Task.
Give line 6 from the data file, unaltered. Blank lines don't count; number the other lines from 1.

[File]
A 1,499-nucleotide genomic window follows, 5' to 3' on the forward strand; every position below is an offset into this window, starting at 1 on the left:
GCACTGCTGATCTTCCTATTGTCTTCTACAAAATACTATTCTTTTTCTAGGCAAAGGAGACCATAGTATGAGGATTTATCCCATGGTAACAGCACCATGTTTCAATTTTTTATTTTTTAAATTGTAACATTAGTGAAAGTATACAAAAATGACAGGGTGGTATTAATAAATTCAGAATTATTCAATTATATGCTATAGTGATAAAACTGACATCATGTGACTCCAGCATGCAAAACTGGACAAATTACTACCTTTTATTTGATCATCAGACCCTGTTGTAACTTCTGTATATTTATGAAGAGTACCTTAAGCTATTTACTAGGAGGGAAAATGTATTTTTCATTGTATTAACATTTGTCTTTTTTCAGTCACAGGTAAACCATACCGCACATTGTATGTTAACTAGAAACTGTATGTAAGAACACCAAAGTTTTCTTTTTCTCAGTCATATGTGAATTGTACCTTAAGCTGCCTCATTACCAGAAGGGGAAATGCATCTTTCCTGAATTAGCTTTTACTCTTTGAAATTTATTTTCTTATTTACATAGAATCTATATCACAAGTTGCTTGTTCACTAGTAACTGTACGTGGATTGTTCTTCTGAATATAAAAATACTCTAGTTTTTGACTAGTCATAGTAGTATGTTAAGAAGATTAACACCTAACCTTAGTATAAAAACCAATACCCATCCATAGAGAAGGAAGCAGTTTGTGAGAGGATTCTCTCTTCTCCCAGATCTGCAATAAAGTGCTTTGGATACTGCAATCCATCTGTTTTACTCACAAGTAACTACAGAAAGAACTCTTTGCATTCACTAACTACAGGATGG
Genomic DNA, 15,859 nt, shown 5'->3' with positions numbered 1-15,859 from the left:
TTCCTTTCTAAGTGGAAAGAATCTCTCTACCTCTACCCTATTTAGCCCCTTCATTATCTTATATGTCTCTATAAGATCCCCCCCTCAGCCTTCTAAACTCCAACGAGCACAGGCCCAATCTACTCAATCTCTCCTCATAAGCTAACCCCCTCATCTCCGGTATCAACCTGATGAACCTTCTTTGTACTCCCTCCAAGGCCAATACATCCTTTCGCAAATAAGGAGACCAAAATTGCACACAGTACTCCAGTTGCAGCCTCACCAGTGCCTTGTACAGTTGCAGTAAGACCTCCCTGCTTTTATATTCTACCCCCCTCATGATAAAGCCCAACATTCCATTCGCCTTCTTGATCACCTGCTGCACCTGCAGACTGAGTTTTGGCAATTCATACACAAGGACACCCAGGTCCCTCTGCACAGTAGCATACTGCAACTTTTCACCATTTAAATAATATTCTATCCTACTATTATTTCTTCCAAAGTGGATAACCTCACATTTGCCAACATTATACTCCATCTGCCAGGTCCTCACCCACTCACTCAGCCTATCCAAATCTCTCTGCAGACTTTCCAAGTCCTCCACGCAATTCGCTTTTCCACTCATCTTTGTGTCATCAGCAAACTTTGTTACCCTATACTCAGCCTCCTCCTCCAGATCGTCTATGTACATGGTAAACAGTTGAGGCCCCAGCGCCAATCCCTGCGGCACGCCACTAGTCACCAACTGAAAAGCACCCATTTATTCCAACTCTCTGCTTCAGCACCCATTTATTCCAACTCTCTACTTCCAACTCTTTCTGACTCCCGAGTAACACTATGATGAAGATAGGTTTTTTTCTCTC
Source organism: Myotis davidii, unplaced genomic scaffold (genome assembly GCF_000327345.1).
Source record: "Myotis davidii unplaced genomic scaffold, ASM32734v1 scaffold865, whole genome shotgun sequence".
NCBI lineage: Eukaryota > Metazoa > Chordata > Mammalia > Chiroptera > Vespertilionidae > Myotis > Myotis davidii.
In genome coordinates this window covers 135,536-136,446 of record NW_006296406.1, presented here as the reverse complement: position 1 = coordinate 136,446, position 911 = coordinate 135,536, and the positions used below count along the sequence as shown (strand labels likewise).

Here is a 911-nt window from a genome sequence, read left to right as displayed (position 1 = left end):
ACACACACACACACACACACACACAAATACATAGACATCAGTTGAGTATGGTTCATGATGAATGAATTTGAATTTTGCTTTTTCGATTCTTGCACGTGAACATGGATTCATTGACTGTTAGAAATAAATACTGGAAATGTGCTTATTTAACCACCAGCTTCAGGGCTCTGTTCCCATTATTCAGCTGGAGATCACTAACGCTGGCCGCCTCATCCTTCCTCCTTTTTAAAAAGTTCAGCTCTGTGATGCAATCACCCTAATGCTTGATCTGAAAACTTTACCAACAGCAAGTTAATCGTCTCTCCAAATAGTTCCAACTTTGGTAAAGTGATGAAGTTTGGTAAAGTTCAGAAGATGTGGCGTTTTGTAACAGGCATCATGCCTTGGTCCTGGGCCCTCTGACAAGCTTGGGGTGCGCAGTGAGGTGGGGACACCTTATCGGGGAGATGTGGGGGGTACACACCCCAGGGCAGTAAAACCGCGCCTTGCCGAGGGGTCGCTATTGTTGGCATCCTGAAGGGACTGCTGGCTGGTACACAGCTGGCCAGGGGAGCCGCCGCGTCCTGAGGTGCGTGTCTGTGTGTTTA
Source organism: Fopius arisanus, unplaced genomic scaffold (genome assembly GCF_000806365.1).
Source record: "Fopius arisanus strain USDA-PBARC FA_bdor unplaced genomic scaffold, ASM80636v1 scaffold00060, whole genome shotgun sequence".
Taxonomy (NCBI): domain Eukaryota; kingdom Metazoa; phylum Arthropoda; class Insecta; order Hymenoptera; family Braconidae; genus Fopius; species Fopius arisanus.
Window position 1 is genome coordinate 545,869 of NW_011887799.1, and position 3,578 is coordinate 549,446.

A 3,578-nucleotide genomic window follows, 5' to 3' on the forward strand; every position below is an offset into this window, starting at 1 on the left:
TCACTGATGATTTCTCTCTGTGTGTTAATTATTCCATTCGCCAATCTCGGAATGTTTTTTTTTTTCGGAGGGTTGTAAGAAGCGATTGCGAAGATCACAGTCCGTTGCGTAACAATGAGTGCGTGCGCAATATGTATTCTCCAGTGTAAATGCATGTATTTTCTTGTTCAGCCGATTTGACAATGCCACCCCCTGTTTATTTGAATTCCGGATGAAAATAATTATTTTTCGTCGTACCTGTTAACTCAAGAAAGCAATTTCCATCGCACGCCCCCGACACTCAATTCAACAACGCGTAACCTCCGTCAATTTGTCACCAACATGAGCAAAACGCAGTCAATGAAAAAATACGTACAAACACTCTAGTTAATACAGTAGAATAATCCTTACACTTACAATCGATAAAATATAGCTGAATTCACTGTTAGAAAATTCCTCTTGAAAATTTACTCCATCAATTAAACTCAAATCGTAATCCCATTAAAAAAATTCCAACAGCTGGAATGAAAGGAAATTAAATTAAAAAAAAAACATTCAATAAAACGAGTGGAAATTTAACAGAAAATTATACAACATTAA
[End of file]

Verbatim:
Source record: "Myotis davidii unplaced genomic scaffold, ASM32734v1 scaffold865, whole genome shotgun sequence".